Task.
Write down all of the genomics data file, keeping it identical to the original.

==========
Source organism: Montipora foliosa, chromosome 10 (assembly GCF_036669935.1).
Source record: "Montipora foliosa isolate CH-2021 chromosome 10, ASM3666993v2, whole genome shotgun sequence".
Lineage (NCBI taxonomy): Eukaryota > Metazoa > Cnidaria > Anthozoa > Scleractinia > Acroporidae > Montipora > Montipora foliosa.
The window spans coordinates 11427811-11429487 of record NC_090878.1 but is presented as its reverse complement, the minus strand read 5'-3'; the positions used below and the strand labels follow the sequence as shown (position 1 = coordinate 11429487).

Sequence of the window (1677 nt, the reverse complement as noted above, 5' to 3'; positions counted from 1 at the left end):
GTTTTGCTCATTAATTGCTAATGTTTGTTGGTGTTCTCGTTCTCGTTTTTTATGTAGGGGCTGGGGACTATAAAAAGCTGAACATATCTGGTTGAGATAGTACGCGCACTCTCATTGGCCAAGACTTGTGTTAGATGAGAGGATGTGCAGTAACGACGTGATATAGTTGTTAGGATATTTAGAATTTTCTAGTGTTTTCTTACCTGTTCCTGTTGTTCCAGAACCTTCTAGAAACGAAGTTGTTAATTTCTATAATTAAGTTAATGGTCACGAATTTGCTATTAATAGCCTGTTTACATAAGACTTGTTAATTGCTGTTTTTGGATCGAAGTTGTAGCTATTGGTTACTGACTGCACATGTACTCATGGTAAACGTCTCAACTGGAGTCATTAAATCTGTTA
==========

Source organism: Montipora foliosa, chromosome 10 (assembly GCF_036669935.1).
Source record: "Montipora foliosa isolate CH-2021 chromosome 10, ASM3666993v2, whole genome shotgun sequence".
Lineage (NCBI taxonomy): Eukaryota > Metazoa > Cnidaria > Anthozoa > Scleractinia > Acroporidae > Montipora > Montipora foliosa.
The window spans coordinates 11427811-11429487 of record NC_090878.1 but is presented as its reverse complement, the minus strand read 5'-3'; the positions used below and the strand labels follow the sequence as shown (position 1 = coordinate 11429487).

Sequence of the window (1677 nt, the reverse complement as noted above, 5' to 3'; positions counted from 1 at the left end):
GTTTTGCTCATTAATTGCTAATGTTTGTTGGTGTTCTCGTTCTCGTTTTTTATGTAGGGGCTGGGGACTATAAAAAGCTGAACATATCTGGTTGAGATAGTACGCGCACTCTCATTGGCCAAGACTTGTGTTAGATGAGAGGATGTGCAGTAACGACGTGATATAGTTGTTAGGATATTTAGAATTTTCTAGTGTTTTCTTACCTGTTCCTGTTGTTCCAGAACCTTCTAGAAACGAAGTTGTTAATTTCTATAATTAAGTTAATGGTCACGAATTTGCTATTAATAGCCTGTTTACATAAGACTTGTTAATTGCTGTTTTTGGATCGAAGTTGTAGCTATTGGTTACTGACTGCACATGTACTCATGGTAAACGTCTCAACTGGAGTCATTAAATCTGTTA